The Special Olympics is a nonprofit organization that gives people with intellectual disabilities the chance to access training and competition for a range of sports around the world. Through sports, participants can commit to physical exercise while developing social skills, gaining confidence, forming friendships, and becoming engaged in a community that would otherwise be difficult to be part of.
Dipak Natali, managing director of Special Olympics Asia Pacific, joined the organization in 2006 and stepped into his current role in 2020, leading new tech-empowered initiatives to ensure athletes in 35 countries can still enjoy the wonders of sports during the challenging times brought on by the pandemic. Natali spoke with Oasis to share the Special Olympics’ recent developments and how he became interested in nonprofit work.
The following interview has been edited and consolidated for brevity and clarity.
Oasis (OS): You have mentioned in previous interviews that your mother was a strong influence that sparked your interest in working for nonprofit organizations. Can you tell us about that?
Dipak Natali (DN): I grew up in a single-parent family. My mother had to do everything on her own while looking after two young boys. My mom wasn’t alone, she had an entire community helping to raise us, she had people that she could rely on. That sense of social responsibility was something that she really ingrained in us.
She was born in Kenya. When the Ethiopian famine began in the 80s, we saw the terrible images of children starving. She was a huge advocate in the local community and tried to address the situation. I was very young at the time, but I remember how passionate she was about it. She went to my school and spoke to the headmaster to raise awareness. I was just really proud of her for speaking up about this important global issue so children would know about it. That led to the school running a fundraiser. That was the start of my journey in nonprofit work.
OS: How have you used technology to overcome the challenges brought on by COVID-19?
DN: We’ve been focusing on updating our systems, processes, and infrastructure so that we can attain better engagement and outreach with people who have intellectual disabilities. We’ve been hugely successful in our outreach through sports activities over the past 50 years.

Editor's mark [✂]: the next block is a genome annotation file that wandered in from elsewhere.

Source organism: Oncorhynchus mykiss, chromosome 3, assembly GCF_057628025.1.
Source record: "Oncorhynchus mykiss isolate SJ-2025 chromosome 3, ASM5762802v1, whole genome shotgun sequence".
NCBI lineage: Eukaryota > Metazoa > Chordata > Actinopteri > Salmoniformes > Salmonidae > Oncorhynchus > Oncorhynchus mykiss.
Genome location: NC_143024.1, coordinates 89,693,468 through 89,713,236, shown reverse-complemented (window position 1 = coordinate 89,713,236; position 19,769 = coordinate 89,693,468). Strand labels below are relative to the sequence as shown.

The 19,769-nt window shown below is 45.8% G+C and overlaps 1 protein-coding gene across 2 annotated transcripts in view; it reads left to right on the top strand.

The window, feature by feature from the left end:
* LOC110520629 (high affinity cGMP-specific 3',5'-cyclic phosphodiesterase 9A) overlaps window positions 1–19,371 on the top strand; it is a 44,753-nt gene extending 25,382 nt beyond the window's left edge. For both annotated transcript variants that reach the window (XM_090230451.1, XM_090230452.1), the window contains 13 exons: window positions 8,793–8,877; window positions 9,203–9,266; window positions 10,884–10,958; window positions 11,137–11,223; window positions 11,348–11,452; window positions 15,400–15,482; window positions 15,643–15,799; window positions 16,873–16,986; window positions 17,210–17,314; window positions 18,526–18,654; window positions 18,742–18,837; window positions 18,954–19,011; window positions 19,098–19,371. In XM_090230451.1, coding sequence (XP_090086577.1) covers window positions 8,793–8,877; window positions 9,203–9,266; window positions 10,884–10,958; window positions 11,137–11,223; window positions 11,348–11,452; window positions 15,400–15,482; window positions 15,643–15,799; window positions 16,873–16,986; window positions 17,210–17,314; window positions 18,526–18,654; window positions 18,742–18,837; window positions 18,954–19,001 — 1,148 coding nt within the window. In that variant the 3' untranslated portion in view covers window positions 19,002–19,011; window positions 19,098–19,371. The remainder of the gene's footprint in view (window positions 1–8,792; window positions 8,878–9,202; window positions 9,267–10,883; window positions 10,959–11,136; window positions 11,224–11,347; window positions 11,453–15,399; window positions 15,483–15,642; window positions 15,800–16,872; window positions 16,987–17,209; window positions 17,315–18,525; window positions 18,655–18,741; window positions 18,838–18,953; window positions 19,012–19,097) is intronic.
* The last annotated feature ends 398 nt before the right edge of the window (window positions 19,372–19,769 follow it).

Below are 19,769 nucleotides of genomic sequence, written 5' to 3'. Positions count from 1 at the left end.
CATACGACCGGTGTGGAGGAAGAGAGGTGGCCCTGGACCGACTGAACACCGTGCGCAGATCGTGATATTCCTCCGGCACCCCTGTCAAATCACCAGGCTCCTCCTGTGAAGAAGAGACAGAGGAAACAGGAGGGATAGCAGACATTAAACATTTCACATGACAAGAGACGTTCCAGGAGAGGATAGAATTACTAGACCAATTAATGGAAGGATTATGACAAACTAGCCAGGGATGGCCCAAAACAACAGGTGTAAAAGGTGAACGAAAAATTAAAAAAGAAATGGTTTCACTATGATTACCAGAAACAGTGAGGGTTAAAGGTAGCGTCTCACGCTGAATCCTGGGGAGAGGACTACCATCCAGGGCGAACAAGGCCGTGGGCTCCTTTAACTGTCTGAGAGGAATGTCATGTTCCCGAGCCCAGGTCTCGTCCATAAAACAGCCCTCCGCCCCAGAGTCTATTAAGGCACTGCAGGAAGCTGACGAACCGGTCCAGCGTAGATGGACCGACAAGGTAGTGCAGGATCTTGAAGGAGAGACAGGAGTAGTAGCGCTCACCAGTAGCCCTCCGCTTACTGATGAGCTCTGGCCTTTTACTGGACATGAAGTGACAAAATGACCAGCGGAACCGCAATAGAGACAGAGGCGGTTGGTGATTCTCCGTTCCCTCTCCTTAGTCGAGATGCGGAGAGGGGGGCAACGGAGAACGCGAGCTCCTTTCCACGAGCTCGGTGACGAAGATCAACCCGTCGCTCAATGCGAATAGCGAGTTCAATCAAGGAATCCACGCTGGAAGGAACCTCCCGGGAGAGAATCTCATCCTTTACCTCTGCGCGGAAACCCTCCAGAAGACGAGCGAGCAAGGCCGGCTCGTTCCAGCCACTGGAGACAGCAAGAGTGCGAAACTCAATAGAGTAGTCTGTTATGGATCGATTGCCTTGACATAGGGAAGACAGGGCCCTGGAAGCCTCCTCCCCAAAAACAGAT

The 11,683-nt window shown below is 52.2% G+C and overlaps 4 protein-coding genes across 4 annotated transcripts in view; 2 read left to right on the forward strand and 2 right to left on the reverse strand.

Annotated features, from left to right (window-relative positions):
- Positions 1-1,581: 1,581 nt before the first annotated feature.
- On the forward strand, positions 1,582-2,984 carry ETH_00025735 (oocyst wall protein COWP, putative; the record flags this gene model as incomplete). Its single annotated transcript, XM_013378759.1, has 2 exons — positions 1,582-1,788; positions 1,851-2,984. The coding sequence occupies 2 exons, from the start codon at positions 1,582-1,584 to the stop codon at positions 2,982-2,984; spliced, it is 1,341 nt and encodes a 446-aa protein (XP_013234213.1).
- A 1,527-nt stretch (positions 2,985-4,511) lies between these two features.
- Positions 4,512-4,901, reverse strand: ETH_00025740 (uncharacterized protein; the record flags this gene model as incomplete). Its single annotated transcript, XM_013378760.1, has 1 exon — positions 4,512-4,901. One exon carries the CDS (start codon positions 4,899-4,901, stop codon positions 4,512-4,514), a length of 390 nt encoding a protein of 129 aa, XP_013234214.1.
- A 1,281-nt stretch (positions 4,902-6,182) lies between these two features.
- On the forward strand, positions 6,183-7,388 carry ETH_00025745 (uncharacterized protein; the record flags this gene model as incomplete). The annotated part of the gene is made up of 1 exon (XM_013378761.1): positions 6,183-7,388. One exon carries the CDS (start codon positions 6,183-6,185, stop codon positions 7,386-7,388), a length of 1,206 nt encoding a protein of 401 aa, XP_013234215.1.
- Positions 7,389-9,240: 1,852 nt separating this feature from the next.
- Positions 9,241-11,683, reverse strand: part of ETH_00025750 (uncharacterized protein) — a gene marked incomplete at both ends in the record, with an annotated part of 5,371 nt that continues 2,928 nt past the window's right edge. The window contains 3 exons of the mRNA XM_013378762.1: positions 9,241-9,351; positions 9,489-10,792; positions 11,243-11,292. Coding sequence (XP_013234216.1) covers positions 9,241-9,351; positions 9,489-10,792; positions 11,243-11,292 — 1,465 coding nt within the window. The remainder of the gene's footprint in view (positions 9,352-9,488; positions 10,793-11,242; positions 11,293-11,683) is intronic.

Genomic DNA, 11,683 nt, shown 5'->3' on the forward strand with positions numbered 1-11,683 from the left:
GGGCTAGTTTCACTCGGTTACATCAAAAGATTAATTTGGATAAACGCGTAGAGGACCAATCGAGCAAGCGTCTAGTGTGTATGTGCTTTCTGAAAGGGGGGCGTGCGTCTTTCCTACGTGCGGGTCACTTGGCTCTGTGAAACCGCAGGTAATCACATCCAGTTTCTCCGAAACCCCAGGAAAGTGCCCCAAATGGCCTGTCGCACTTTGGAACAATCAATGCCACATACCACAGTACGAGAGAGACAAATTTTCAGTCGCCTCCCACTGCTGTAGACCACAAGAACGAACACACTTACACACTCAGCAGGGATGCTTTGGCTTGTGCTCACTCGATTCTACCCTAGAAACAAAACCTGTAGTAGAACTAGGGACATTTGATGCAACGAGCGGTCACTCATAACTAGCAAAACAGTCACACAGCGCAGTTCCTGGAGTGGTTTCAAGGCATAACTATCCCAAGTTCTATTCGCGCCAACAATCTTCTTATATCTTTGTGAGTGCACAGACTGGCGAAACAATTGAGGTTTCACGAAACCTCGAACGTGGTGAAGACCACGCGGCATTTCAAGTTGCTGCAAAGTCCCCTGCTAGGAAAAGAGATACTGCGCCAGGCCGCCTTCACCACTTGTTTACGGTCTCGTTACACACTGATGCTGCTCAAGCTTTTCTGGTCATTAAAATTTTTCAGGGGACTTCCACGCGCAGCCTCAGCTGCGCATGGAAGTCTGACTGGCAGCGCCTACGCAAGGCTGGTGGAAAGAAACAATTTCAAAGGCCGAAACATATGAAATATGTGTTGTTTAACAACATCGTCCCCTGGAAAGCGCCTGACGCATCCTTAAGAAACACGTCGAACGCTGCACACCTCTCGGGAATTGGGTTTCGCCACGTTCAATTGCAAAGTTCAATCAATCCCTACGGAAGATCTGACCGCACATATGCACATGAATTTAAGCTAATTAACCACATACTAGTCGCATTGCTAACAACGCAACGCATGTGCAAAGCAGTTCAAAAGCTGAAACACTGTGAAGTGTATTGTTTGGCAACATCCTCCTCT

The challenge now is that outreach is difficult because everyone is at home. How do you provide the same sort of experience to someone when they’re even more isolated than they were before? We’ve been using virtual meetings to encourage play, self-development, well-being, and fitness.
To work around social distancing restrictions, we’ve been running virtual competitions, such as a virtual football competition for Southeast Asia, and we hosted a virtual cricket competition for people in India. Our work does not involve high-performance sports. We develop skills and teach what it means to be part of something. We are breaking down sports, and making them about being your best self.
OS: What are some of the new initiatives that you’ve introduced for the Special Olympics?
DN: The big thing for us is that we have been bringing together people with intellectual disabilities in virtual meetings, where 10 to 15 athletes can talk to each other about things that they’re feeling at the moment. We did a wonderful campaign at the end of last year called “1,000 Cranes for Inclusion.” It was about folding origami cranes and making wishes, but participants did it together. It was important because it connected people and reduced the sense of isolation.
We’ve been looking at using learning platforms to help develop the skills of our volunteers. It’s been in the pipeline for some years. These platforms can help coaches learn new skills related to working with people with intellectual disabilities and the basics of being a specialist coach. It’s all online and there is a certification process.
One of the more exciting things for me is the Special Olympics’ health programs. We work with people with intellectual disabilities, so there are many issues when it comes to their health, and we’ve been working for many years with healthcare professionals to improve their understanding of how to work with people with intellectual disabilities.
OS: How can tech startups or MNCs help organizations like the Special Olympics?
DN: I think it’s really important to change the way we engage our beneficiaries. Socially isolated groups need help with understanding that you’re there. The idea that technology can help us to generate awareness of our services is just as important as the means to engage.
There are huge gaps because nonprofits generally are not accustomed to using technology to the same extent as businesses. It is important to consolidate technology and optimize its use for the best effects in raising awareness and increasing engagement.
We have deployed a browser-based service where people can log in and read simple messages about COVID-19 like maintain social distance, wear a mask, and wash your hands. This is a way for people with intellectual disabilities to understand this information and what being vaccinated means. We needed to deliver the information in a straightforward way that these users could access. It’s all about simplifying things.
OS: What can be done at a higher level, such as by the government, to develop better societal integration for people with intellectual disabilities?
DN: At the government level, the needs of people with intellectual disabilities must be more widely understood. People need to start understanding that those with intellectual disabilities can speak for themselves if they’re given the opportunity, right information, training, and support. They can then advocate for themselves and tell you what they need. That type of engagement and listening needs to happen more often.